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Toshiba PX04P NVMe Enterprise SSD Review

Toshiba PX04P NVMe Enterprise SSD Review
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Toshiba races into the PCIe storage market with its first family of NVMe SSDs. Today, we're reviewing Toshiba's PX04P NVMe enterprise SSD to see how it fares against the competition.

Toshiba currently has the fastest 12Gb/s SAS SSD on the market along with a bevy of SATA SSDs, and as the only combined HDD and SSD manufacturer (pending WD's acquisition of SanDisk), it has a wide range of storage products for nearly every workload. However, the lack of a PCIe SSD product is a glaring hole in Toshiba's SSD product stack. 

The new PX04P Series closes that gap and extends Toshiba's reach into the NVMe realm. The SSD comes in both AIC (Add-In Card) and 2.5" form factors in a wide range of capacities that span from 800GB up to 4TB. The top-line random write specifications vary based upon the endurance rating, but the SSDs offer up to 660,000/185,000 IOPS and 3,100/2,350 MB/s of sequential read/write throughput.

The high performance comes courtesy of the PCIe 3.0 x4 connection and the NVMe 1.0e protocol. Toshiba utilizes the familiar in-box NVMe drivers found with the major operating systems to guarantee broad compatibility, but it also offers its own optional proprietary driver for Windows and Hyper-V systems.

The amount of overprovisioning (extra spare area) determines the endurance level of the SSD, so the maximum capacity of each model is based upon its endurance rating. Toshiba takes the unique approach of selling one SSD model with the default Mid Endurance overprovisioning level, but users can employ simple tools to tailor the endurance/overprovisioning to four different thresholds. The PX04P Series provides Mid Endurance 10 DWPD, Value Endurance 3 DWPD or Read Intensive 1 DWPD settings.

Toshiba's PX04P Series employs the same co-branded Toshiba/Marvell SSD controller used with its PX04S 12Gb/s SAS Series. Toshiba develops its own firmware for the controller and utilizes its own A19nm eMLC NAND, which gives the company tight control of the key components.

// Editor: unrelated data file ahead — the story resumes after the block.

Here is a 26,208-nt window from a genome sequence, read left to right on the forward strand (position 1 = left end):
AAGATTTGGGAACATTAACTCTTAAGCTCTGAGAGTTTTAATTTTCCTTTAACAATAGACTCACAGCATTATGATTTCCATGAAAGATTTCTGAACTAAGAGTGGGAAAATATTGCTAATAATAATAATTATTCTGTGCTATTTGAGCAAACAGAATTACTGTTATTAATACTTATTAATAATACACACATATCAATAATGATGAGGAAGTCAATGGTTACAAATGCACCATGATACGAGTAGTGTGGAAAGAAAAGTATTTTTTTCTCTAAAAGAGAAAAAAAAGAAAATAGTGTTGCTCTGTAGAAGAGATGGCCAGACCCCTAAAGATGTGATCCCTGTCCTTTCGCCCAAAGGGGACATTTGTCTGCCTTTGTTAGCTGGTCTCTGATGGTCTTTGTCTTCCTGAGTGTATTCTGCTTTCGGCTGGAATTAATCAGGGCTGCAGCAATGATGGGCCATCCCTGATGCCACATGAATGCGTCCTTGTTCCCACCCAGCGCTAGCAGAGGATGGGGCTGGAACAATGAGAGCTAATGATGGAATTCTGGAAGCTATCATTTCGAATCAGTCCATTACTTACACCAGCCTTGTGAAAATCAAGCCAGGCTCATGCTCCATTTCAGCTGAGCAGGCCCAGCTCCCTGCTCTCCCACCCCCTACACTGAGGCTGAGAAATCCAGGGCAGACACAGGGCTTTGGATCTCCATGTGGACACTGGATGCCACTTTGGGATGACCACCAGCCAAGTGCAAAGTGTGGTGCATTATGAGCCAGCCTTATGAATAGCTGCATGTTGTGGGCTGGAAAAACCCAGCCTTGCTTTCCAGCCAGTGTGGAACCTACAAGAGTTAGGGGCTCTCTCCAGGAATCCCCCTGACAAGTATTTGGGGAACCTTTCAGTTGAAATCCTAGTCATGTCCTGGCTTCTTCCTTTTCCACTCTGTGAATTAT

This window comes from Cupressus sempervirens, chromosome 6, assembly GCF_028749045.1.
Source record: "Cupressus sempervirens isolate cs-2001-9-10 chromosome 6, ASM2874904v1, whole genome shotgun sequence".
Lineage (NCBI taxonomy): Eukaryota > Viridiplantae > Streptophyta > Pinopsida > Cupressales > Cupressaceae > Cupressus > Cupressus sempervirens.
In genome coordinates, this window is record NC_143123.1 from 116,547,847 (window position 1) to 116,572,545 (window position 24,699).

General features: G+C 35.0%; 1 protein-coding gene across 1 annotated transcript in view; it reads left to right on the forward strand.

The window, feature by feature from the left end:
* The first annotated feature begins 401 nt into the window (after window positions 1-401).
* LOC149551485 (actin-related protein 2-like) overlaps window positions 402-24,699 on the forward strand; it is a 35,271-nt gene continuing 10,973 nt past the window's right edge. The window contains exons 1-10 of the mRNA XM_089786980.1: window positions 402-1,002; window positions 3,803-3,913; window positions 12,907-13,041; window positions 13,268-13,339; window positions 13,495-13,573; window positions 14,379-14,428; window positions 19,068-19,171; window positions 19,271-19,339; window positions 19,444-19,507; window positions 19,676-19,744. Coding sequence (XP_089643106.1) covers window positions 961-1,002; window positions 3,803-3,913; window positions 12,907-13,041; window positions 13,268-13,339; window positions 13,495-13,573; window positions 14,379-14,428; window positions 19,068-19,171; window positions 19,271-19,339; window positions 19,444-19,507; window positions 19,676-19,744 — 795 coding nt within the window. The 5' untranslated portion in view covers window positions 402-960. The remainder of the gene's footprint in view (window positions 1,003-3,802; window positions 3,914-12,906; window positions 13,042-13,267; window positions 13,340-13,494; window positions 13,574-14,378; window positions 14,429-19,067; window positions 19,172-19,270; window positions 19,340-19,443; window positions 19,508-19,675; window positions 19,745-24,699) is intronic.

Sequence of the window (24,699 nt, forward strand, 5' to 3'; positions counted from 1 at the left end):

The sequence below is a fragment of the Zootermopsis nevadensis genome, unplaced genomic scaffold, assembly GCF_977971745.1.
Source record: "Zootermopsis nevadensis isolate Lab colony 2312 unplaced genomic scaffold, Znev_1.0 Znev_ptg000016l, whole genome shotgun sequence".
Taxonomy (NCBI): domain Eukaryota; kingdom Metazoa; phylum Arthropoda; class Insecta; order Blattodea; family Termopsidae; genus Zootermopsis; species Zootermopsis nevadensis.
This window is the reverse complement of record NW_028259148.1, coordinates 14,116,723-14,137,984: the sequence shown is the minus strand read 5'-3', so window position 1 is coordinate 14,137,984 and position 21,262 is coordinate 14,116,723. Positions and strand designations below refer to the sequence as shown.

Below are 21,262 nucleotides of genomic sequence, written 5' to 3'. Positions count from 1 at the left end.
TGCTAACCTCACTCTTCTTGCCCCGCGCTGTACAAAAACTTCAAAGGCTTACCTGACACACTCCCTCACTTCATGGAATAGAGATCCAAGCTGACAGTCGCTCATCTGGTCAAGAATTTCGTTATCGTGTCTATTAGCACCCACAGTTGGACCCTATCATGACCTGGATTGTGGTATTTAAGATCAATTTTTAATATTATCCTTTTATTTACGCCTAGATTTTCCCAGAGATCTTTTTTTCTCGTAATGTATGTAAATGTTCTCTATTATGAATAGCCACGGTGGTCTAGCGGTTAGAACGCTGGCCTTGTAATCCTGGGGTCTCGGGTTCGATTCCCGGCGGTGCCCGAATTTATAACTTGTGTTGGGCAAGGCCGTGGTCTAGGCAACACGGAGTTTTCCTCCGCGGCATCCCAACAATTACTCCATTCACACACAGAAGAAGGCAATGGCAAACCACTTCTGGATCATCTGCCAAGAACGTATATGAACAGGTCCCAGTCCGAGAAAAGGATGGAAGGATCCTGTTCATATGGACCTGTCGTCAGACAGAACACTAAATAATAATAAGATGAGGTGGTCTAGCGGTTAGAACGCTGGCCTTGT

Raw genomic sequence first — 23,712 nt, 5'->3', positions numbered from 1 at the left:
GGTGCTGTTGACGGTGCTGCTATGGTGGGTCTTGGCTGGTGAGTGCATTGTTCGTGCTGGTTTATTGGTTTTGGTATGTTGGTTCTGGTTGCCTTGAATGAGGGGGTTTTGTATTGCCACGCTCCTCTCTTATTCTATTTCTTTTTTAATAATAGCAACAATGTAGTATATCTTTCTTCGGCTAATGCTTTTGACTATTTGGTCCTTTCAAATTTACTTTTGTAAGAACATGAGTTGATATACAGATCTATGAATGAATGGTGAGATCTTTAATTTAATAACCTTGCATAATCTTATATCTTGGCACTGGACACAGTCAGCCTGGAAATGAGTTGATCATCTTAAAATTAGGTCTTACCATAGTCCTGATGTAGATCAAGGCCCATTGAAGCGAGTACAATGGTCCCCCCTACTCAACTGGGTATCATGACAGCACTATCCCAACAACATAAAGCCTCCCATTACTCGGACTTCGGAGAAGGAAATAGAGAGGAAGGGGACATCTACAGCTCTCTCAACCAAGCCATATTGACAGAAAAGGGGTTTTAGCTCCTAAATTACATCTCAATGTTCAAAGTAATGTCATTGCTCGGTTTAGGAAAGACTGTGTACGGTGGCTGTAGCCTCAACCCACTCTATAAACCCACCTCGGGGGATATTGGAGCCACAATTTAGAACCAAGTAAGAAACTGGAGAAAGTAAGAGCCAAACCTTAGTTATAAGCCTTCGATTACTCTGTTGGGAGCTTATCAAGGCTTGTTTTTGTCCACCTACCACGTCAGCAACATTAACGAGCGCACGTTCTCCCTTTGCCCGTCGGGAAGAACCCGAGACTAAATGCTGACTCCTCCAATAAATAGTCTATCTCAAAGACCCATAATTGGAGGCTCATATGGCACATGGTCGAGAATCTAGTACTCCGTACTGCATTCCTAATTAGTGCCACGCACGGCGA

We originally tested the PX04S 12Gb/s SAS model and came away impressed with its low-power consumption and exceptional efficiency metrics. Toshiba designed the PX04P to fit into a similar low-power envelope with a maximum draw of 18W and 6.4W idle.

The PCIe SSD segment is still largely obsessed with speed above all other considerations, so Toshiba's focus on efficiency is a key differentiator. Many of the NVMe SSDs that come through our lab have little to no user-defined power parameters, but the PX04P offers four different power states. The settings lower the power and thermal threshold of the device, which allows integrators to tailor the drive for its respective environment (much like leading SAS SSDs), which is key in space-constrained and dense deployments.

The low power settings also reduce performance. However, in a dense chassis there are other architectural factors that reduce the performance of multiple NVMe SSDs, such as limited PCIe lanes or networking connectivity. Reducing the power consumption and performance in these scenarios allows integrators to increase density due to the reduced thermal overhead while still saturating the available I/O pipeline.

The NVMe PX04P and the 12Gb/s SAS PX04S are similar platforms that share the same NAND and controller, which will provide us an interesting head-to-head comparison of 12Gb/s SAS and NVMe.

The Toshiba PX04P Series walks the tightrope between low power consumption and bleeding-edge performance, let's get it on the bench and see if it finds the right balance.

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